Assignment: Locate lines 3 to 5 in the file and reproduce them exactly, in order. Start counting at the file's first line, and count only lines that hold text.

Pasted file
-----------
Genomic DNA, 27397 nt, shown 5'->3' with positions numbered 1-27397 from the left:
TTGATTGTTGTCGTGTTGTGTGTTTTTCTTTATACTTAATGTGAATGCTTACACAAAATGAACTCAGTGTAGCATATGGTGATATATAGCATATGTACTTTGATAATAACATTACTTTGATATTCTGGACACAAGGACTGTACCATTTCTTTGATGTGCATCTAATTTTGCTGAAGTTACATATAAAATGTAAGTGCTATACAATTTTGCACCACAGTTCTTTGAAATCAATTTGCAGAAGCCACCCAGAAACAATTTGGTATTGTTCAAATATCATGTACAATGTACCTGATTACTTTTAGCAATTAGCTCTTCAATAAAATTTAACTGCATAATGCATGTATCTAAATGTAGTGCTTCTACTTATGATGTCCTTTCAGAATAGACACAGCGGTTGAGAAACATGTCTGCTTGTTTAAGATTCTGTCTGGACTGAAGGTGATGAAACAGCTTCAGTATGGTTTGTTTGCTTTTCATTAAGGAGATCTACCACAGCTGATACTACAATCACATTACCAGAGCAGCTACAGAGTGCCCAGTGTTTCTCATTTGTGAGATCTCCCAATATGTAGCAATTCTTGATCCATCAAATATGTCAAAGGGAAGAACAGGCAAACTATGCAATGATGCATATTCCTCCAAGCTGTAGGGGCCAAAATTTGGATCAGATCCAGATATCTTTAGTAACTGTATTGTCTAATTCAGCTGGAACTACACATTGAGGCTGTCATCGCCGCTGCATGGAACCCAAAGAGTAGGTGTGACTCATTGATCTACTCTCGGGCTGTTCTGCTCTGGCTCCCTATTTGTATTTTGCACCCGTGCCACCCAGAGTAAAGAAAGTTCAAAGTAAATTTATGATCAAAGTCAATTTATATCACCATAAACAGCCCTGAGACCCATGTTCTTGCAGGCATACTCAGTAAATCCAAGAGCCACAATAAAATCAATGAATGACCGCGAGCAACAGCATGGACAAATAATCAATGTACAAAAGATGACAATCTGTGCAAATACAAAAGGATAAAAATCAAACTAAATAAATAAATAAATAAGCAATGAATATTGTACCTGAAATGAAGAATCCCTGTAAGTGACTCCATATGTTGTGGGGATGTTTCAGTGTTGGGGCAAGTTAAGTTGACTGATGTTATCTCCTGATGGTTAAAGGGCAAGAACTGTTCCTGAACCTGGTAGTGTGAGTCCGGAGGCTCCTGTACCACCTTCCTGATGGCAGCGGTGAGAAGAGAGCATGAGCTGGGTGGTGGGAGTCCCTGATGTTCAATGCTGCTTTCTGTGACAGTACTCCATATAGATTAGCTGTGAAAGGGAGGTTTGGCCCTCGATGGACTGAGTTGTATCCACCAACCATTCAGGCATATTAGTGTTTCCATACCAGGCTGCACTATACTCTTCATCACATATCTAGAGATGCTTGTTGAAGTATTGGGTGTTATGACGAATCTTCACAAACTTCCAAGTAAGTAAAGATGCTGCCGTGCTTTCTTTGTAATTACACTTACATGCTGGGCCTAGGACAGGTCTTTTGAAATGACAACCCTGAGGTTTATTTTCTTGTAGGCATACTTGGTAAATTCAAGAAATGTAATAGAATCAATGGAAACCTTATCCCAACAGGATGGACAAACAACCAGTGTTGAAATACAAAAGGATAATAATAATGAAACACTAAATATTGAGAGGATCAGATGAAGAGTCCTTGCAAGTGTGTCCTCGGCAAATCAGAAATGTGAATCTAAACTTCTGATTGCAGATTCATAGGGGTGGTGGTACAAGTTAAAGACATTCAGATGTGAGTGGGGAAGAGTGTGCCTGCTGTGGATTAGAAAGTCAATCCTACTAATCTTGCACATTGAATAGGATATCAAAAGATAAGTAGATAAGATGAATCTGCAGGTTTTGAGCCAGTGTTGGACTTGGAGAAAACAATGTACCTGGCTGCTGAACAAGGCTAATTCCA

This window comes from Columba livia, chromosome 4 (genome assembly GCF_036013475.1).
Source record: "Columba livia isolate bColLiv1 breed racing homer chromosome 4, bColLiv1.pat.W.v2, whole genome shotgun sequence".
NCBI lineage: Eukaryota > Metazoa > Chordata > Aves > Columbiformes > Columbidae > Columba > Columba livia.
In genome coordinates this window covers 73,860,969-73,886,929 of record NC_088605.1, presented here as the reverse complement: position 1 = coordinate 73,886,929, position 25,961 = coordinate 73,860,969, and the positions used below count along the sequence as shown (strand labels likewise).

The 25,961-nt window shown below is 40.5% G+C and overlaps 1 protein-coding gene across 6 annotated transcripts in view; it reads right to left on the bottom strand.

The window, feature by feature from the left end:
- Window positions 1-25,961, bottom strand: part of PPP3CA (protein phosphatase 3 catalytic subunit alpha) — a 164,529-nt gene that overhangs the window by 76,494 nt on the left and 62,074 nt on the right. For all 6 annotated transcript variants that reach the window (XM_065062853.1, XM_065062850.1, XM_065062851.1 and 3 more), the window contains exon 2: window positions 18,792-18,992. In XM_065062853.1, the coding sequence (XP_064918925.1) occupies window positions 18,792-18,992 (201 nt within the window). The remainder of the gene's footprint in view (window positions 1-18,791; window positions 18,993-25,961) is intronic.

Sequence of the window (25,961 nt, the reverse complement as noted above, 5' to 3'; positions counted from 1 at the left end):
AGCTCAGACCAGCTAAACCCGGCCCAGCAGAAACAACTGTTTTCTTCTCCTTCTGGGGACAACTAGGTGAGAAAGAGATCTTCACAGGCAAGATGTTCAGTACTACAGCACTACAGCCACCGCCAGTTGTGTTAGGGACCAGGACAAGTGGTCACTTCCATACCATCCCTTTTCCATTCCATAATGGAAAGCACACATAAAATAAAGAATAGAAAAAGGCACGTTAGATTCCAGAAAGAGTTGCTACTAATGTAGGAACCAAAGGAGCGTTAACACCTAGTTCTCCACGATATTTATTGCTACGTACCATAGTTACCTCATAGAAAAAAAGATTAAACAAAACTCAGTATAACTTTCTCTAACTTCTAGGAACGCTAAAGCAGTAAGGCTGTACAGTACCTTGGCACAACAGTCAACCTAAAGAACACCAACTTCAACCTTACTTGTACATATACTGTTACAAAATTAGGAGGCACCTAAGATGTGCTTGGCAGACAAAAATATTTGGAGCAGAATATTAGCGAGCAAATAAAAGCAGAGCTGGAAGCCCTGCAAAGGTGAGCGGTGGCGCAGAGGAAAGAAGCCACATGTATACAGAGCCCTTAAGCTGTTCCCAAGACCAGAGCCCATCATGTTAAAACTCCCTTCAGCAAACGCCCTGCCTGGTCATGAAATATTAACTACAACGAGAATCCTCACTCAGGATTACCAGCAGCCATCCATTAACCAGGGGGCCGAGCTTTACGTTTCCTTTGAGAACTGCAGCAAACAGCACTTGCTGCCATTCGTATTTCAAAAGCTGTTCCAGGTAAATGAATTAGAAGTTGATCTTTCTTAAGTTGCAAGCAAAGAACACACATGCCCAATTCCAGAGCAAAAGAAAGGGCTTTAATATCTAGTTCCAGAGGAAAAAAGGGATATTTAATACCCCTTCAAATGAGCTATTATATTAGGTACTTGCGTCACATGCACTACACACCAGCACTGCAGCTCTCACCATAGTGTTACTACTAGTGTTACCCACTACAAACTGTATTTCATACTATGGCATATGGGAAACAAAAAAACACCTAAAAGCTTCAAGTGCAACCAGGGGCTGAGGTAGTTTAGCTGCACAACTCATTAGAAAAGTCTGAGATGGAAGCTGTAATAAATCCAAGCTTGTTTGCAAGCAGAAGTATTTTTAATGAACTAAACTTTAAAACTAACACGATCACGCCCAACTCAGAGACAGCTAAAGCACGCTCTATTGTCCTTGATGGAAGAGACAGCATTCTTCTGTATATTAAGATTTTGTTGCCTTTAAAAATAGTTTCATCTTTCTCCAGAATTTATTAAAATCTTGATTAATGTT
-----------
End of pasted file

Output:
This window comes from Columba livia, chromosome 4 (genome assembly GCF_036013475.1).
Source record: "Columba livia isolate bColLiv1 breed racing homer chromosome 4, bColLiv1.pat.W.v2, whole genome shotgun sequence".
NCBI lineage: Eukaryota > Metazoa > Chordata > Aves > Columbiformes > Columbidae > Columba > Columba livia.